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SF homeless shelters told not to socially distance residents

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Six feet per person is more space than most shelters have

A tent-like interior with a peaked roof, with low beds and cubicles.
A typical SF navigation center features much closer quarters than public health directives mandate.
Photo by Adam L Brinklow

The SF Department of Homelessness and Supportive Housing (HSH) has recommended some best practices for homeless shelters and SROs in light of the COVID-19 crisis. But one bullet point that stands out is a directive not to adhere to social distancing standards.

Homeless shelters currently don’t have the capacity to offer six feet of buffer space between people. Interim HSH Director Emily Cohen told Mission Local, “We need to have fewer people in the shelters.”

The document includes the warning shelter management: “Please do not implement six feet social distancing guidance in shelters until instructed to do so by HSH.”

HSH hasn’t yet responded to queries about when they might start practicing the standard social distancing formula in shelters.

The department is still “gathering information” about alternative shelter layouts that will allow for the prescribed distance between temporary tenants, per the guidelines, which also note that distancing directives will only be implemented “once alternative shelter sites with sufficient capacity are identified.”

HSH does say that if shelter residents receive visitors—who are limited to those who “provide essential services” during the current shelter-in-place order—they should “maintain six feet distance when possible” and follow other social distancing guidelines such as eliminating or minimizing personal contact.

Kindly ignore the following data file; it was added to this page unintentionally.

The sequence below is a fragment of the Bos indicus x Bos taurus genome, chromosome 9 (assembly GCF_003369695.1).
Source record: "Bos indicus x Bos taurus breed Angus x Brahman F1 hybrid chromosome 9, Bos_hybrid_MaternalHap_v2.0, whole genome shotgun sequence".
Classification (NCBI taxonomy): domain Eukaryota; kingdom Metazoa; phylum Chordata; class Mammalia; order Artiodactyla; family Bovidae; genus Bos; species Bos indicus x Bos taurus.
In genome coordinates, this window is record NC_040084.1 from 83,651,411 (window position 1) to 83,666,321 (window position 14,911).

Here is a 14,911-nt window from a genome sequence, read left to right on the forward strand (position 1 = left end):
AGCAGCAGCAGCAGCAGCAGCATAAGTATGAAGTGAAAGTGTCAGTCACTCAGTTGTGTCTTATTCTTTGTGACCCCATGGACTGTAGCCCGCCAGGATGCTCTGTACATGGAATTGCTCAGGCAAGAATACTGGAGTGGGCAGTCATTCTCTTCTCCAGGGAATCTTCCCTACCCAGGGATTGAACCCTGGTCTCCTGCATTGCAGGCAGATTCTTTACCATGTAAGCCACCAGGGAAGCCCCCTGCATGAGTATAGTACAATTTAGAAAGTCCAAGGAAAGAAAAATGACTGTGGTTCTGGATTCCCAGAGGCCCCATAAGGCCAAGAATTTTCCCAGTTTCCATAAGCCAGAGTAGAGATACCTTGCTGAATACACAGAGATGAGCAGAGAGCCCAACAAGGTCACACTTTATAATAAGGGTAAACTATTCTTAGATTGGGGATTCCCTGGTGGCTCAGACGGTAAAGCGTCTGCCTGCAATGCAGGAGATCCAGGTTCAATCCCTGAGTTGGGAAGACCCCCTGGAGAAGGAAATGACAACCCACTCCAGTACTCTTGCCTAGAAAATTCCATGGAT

This issue is exactly what a five-person coalition of SF lawmakers feared when they proposed the idea this week of moving most of the city’s homeless population into vacant hotels, saying that neither the streets nor conventional shelters are healthy environments in the current citywide predicament.

Supervisor Dean Preston, one of the five supervisors, says that two shelters from his district have already moved into hotels, financed by private donations covering the cost of renting rooms for dozens of people. (There’s a Go Fund Me for those interested in donating.)

Patricia Doyle, director of Providence Foundation, which manages the shelters, says via email, “We are doing our best, but it breaks my heart to see people put at risk” in potentially crowded conventional shelter environments.

Other guidelines from the HSH include instructions that “family shelters should extend stays for all guests” and that other sorts of shelters should conditionally extend stays as often as possible.

Starting this week, city agencies will employ a pilot program to screen for possible COVID-19 infections in shelter populations. Shelter management are also instructed how to keep common areas properly clean and sanitary.